Dog with toothbrush

Maintaining your dog’s oral health is essential to maintaining their overall wellbeing. However, as many pet parents can attest, keeping up with this part of their pup’s hygiene routine is not necessarily the easiest task, especially when dealing with active, squirmy pups who cannot sit still long enough to have their teeth brushed.

Beyond treating your dog’s bad breath, which is often the first sign of poor dental health, teeth brushing removes plaque buildup caused by leftover food and bacteria. If this plaque is not stopped in its tracks, it hardens and can lead to further oral health problems, such as broken and cracked teeth, and other adverse results in the body if the bacteria enter the bloodstream. Tartar (aka hardened plaque) is comprised of 80% bacteria and can damage the gumline, bone, and ligaments that hold teeth in place.

To maintain your dog’s beautiful smile, we have put together some tips to boost their dental health and help enhance their overall oral hygiene so they can live their healthiest, happiest life.


While this might be a more obvious dental health tip, it’s crucial to brush regularly. Brushing your dog’s teeth may take some time to get used to, so start slowly and in a calm, comfortable space.

If you can, purchase a toothbrush made just for dogs, as they are often designed with angled handles and small bristles, making it easier to get to those hard-to-reach places. Dog toothpaste is also important because it is safe for your pup to swallow (human toothpaste has ingredients not safe for pups to ingest). Various flavors, like poultry, beef, and peanut butter, are available, so find one your dog likes to make the experience more enjoyable.

A great way to start is by touching your dog’s teeth and gums without the toothbrush, just to get them used to it. Then, introduce the toothbrush and toothpaste separately until you and your pup feel comfortable starting the teeth-brushing process. If at any time you find your dog is highly uncomfortable or agitated, stop and reach out to your vet for support.

How often should you brush your dog’s teeth? Three times a week is a recommended minimum, but some pet parents try every day. Around 30 seconds on each side is often enough, but take into account mini breaks during this time.


What kind of toys are at your pup’s disposal? If they are primarily soft, stuffing-filled ones, you may want to add in safe, bendable chew toys that they bite and chomp on. Chewing on these toys can help maintain their teeth and gum health, as the action helps remove plaque, while also helping keep bad breath at bay. To your pup, this is just a new toy added to their playtime mix, and they’ll be blissfully unaware that they’re improving their dental health.

If you have an older dog or a dog with pre-existing dental issues, please consult a professional before introducing hard toys to help prevent potential injuries.


Eliminating the introduction of bacteria into your dog’s mouth can help keep things fresh and clean, and one way to do this is by making changes in an area your pup frequently visits—their water bowl.

A study found that a dog’s water bowl takes third place as the most contaminated item in a home, particularly when made from a ceramic or plastic material. Regularly changing out the water in your pup’s bowl (at least once a day) can help keep the environment sanitary and remove any buildup that forms. If your canine companion happens to be a heavy drooler, you’ll want to up the number of times you change their water to around two to three times daily.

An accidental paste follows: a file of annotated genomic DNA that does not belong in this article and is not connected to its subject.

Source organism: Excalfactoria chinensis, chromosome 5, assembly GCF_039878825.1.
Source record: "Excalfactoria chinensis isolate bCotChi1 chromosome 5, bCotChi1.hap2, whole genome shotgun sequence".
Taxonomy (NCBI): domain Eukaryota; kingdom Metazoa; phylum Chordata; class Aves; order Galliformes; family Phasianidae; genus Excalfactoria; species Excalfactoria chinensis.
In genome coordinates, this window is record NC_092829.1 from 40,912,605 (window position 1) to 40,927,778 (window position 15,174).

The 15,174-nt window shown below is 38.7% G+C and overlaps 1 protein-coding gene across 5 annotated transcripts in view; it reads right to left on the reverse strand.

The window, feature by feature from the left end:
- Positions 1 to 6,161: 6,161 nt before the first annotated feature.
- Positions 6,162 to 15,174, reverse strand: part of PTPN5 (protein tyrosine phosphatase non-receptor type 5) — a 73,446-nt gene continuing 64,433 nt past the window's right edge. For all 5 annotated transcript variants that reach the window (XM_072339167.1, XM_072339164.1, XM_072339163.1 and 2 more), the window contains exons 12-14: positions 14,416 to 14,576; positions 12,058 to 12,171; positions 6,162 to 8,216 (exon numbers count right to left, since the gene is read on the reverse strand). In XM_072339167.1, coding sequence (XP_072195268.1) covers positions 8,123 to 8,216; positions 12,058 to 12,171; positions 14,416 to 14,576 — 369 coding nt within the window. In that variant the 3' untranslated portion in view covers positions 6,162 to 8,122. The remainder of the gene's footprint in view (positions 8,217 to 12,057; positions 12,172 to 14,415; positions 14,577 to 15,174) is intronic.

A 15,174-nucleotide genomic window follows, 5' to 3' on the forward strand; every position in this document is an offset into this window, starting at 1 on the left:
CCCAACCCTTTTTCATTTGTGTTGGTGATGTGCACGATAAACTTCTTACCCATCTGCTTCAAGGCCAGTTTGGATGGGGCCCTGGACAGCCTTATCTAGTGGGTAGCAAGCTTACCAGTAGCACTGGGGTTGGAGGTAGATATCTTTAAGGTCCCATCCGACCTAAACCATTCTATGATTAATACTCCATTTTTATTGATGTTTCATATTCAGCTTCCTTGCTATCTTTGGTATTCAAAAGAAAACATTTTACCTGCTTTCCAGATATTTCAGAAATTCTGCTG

Not only can doing this help your dog’s oral health, but fresh water is much more appealing to pups than stale water, making it a win-win!


While using proper teeth brushing tools is important and should be used regularly, you may find that it’s also helpful and more convenient to approach your dog’s dental health more spontaneously, and that’s where washcloths can come in handy.

Wipe down your dog’s teeth using a clean, warm washcloth, especially after eating. This can help remove excess food, bacteria, dead cells, and extra saliva. Keep some washcloths on hand to make this process feel more natural and part of your pup’s meal routine.


Making small changes to what your dog eats can positively impact their dental health. Once you receive the all-clear from your vet, introduce dog-safe fruits and vegetables like carrots, apples, celery, and other snacks that provide a crunch to help remove and prevent tartar and keep their breath fresh. The nutrients and antioxidants within these healthy options can also help strengthen your pup’s teeth and gums.

If you’re looking for a natural way to freshen up your dog’s breath, try adding parsley to their food.


Dental chews are a common staple on pet store shelves and can be a solid option (if your vet approves) to add to your pup’s dental hygiene routine. Finding one your dog enjoys can be a great way to stay on top of their dental health. Remember, these treats should not replace regular brushing but can be a helpful aid, as some areas of the mouth may be missed when dogs chew on these treats.

In addition to dental-specific treats, there are several products on the market, like water additives, that can help keep plaque and tartar in check and reduce bad breath. Again, this should not replace regular brushing, and it is always a good idea to run it by your vet before purchasing.


Our spa team knows the tips and tricks to make the teeth-brushing experience comfortable for dogs of any size, breed, and comfort level. Leave it in our capable hands and rest assured that quality products and tools are being used to improve your dog’s dental health with every visit. We also offer a range of other spa treatments that can be added, providing complete pampering for your furry friend.

Contact your local Dogtopia today to find out more.

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